“We can’t keep up with these superheroes to swoop in and save our asses,” Fury explained. Can’t you do it? Who said? You are facing the potential extinction of the human race, you should really depend on superheroes. That’s what they do! Even if it is beyond the point, though. The real answer is that you can’t have everyone in every show or movie. It doesn’t work; We got it. Please tell stories without reminding us of their limitations.

Not every MCU movie or series should be a team

eternal (most of them)
Image via Walt Disney Studios Motion Pictures

The problem with the consistent need to inquire about the whereabouts of the Avengers is twofold. It goes for the audience as much as it does for the writer. At this point, when realizing the unrealistic nature of accounting for each hero ad nauseam, it is a losing battle for everyone. When the characters do it themselves, we are immediately removed from the mystery of what might happen, and the semblance of our suspension of belief disappears. We have to pause, remember that we are looking at production, and consider the budgetary and logistical constraints that make a constant team impossible.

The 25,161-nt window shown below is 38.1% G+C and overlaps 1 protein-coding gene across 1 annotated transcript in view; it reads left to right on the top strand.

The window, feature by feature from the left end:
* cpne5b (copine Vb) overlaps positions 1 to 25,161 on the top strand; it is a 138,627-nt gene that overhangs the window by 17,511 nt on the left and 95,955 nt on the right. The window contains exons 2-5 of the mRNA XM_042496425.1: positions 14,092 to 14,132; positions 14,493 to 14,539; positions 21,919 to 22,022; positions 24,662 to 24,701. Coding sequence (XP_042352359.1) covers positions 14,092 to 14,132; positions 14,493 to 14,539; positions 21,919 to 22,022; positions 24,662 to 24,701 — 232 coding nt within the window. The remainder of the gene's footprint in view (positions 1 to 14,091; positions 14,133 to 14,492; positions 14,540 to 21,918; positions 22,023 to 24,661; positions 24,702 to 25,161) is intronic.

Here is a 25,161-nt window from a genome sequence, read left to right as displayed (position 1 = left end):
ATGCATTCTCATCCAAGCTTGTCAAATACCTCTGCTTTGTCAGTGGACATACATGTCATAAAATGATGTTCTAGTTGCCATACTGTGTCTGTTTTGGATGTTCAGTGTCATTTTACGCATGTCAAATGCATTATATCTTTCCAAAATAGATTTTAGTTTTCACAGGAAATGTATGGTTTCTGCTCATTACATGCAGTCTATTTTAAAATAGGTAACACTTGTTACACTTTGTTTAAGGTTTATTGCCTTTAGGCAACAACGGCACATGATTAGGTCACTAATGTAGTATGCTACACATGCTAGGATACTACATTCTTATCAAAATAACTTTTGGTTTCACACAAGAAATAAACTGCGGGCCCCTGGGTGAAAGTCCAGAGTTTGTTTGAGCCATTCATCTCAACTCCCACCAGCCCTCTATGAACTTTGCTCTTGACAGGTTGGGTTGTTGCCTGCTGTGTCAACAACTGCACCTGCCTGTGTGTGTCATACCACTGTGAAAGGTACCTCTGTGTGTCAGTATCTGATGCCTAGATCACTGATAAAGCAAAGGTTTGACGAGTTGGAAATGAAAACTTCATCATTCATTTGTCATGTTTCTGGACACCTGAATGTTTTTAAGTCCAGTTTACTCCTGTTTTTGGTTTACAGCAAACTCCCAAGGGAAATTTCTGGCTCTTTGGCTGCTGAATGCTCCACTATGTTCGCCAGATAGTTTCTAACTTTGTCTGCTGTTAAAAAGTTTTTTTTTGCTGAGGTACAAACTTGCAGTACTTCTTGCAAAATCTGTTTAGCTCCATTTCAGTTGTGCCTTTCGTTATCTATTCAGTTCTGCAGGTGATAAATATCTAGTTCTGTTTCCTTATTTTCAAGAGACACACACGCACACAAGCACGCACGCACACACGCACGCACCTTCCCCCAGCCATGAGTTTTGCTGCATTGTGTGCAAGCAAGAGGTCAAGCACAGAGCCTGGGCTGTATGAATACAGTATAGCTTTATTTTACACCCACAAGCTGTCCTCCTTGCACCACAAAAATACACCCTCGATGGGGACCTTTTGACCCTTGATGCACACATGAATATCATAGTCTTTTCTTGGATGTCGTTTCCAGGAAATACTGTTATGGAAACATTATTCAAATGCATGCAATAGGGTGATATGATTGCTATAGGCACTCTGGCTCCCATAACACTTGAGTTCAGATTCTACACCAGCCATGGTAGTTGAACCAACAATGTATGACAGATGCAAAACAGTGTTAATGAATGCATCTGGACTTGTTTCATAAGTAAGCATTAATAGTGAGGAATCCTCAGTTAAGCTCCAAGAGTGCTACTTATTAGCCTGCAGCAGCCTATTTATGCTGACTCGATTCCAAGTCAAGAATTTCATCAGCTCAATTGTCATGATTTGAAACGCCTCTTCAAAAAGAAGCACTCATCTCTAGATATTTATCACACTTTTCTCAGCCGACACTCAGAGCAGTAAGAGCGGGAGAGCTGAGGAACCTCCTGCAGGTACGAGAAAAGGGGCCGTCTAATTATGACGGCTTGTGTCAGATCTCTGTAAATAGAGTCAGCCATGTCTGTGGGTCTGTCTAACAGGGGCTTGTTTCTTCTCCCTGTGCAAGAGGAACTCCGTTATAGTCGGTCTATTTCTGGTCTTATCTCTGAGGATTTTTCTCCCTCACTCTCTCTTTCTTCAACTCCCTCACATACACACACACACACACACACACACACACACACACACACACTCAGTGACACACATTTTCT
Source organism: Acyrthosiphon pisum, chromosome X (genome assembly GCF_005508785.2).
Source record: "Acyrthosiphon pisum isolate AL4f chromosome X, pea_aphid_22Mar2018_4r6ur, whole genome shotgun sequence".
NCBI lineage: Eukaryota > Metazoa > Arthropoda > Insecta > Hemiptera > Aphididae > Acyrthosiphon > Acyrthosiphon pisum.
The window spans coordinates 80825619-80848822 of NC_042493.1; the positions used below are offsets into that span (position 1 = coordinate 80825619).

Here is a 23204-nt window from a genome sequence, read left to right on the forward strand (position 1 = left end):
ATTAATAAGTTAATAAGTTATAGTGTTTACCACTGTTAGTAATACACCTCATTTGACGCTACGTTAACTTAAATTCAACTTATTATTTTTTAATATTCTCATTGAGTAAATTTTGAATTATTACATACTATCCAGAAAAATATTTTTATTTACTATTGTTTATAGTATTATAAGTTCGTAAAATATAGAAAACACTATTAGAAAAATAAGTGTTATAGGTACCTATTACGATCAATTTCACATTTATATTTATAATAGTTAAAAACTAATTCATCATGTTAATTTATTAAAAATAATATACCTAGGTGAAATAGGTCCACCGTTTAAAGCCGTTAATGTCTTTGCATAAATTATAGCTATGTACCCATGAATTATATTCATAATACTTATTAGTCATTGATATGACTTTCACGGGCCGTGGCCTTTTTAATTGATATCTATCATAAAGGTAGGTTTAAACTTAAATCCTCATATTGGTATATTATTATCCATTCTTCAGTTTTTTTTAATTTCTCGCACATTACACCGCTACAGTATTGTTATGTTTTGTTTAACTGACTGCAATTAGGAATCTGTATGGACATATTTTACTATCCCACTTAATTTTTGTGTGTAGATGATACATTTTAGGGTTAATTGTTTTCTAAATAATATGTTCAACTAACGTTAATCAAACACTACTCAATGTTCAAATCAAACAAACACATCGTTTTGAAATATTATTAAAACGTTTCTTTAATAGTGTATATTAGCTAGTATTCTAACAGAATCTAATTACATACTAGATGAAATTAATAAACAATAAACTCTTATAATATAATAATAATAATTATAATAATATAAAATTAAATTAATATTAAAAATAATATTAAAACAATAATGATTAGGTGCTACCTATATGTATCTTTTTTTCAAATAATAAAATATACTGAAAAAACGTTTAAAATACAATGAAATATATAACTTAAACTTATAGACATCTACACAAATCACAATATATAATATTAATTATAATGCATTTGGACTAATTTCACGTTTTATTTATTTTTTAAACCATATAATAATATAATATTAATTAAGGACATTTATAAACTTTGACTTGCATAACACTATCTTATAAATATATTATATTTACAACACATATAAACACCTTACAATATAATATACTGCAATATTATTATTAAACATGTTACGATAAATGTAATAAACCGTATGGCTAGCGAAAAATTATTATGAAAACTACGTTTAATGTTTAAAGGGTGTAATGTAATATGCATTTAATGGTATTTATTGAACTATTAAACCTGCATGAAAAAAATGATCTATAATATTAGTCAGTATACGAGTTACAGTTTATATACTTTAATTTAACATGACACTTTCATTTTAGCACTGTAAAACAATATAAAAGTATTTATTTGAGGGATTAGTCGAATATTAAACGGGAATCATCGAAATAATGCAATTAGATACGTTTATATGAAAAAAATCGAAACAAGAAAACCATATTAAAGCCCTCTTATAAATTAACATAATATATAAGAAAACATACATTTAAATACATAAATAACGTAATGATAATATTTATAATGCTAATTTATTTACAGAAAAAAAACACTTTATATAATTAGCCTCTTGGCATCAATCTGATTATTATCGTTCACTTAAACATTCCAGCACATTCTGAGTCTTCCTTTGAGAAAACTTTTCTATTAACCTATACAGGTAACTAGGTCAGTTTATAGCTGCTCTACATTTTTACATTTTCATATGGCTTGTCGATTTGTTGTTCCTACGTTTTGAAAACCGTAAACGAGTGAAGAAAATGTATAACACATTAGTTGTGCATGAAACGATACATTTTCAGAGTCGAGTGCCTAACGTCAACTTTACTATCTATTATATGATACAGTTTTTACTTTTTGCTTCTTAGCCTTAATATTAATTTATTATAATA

From the audience’s perspective, it’s a have our cake (and eat it too) situation. We want a believable connection across the whole franchise, there is a lot of fandom that shows constant displeasure when something like: Eternal‘ The Celestial giant stone is not accepted, but we intend to be disappointed when the only answer can be a temptation through unnecessary revelations and, in the end, unsatisfying reasons. Never mind the fact that concerns about the behemoth stone reference have, for some reason, outweighed the more pressing question of the whereabouts of the Eternals themselves, a recurring issue that the MCU writers ignored until the right time.

It’s not that complicated — not everything can be a team. If we want to give ourselves a chance to accept the stakes for what they are and enjoy some schlock, it’s time to put away our pins and threads of yarn and address the need to keep the Avengers band on all the time.